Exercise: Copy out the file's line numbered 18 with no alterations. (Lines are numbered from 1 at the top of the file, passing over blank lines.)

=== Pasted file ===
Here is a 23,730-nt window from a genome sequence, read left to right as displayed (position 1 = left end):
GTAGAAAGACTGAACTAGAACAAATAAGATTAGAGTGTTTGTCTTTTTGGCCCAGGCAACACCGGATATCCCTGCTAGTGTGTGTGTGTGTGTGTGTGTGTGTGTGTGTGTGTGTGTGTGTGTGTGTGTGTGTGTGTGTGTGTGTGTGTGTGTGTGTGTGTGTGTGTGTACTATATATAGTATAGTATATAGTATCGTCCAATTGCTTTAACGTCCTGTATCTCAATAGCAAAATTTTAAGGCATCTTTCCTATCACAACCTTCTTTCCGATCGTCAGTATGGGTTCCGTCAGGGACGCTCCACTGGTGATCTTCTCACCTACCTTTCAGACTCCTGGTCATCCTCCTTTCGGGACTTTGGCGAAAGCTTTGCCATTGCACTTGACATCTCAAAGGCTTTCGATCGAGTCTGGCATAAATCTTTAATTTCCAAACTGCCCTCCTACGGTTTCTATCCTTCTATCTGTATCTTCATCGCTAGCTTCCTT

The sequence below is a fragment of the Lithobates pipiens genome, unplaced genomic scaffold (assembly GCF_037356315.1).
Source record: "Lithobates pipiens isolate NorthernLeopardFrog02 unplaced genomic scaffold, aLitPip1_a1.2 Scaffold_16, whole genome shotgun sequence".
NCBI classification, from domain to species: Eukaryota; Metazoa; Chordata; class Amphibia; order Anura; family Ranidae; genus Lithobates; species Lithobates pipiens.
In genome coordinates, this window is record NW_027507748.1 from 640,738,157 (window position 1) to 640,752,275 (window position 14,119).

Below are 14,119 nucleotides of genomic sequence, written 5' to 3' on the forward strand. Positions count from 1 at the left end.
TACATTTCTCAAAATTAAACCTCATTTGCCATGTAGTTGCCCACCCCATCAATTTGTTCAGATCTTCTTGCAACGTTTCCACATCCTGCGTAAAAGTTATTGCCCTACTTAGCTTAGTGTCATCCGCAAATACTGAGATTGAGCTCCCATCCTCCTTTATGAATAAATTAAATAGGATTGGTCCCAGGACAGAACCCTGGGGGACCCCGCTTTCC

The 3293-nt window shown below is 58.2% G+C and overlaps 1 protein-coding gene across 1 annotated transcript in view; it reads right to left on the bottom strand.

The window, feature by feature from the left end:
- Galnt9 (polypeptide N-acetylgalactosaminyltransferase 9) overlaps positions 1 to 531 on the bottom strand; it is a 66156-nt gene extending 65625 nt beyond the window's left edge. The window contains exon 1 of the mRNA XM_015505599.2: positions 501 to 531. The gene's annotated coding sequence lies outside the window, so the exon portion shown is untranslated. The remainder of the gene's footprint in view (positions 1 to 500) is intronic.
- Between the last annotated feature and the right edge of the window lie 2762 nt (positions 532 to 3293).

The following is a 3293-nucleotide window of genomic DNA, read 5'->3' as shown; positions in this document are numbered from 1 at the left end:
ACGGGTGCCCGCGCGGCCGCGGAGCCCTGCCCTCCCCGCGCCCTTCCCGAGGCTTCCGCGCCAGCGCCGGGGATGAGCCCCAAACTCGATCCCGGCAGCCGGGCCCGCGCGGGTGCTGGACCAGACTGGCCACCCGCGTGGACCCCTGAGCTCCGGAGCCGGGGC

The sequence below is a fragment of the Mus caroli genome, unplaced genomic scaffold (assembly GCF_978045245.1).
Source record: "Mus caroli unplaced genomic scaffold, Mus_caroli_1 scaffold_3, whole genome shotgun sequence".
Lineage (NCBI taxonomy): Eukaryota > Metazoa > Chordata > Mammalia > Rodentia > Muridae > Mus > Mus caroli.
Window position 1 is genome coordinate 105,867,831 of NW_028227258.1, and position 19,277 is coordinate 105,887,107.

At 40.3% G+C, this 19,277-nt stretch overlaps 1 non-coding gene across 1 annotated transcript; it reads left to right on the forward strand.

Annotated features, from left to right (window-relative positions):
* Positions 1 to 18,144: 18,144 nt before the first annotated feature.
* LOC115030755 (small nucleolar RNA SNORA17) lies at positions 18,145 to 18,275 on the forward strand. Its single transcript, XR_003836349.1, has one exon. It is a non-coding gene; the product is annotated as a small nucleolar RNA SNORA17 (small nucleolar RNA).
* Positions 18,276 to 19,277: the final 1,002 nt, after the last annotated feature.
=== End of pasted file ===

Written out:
Window position 1 is genome coordinate 105,867,831 of NW_028227258.1, and position 19,277 is coordinate 105,887,107.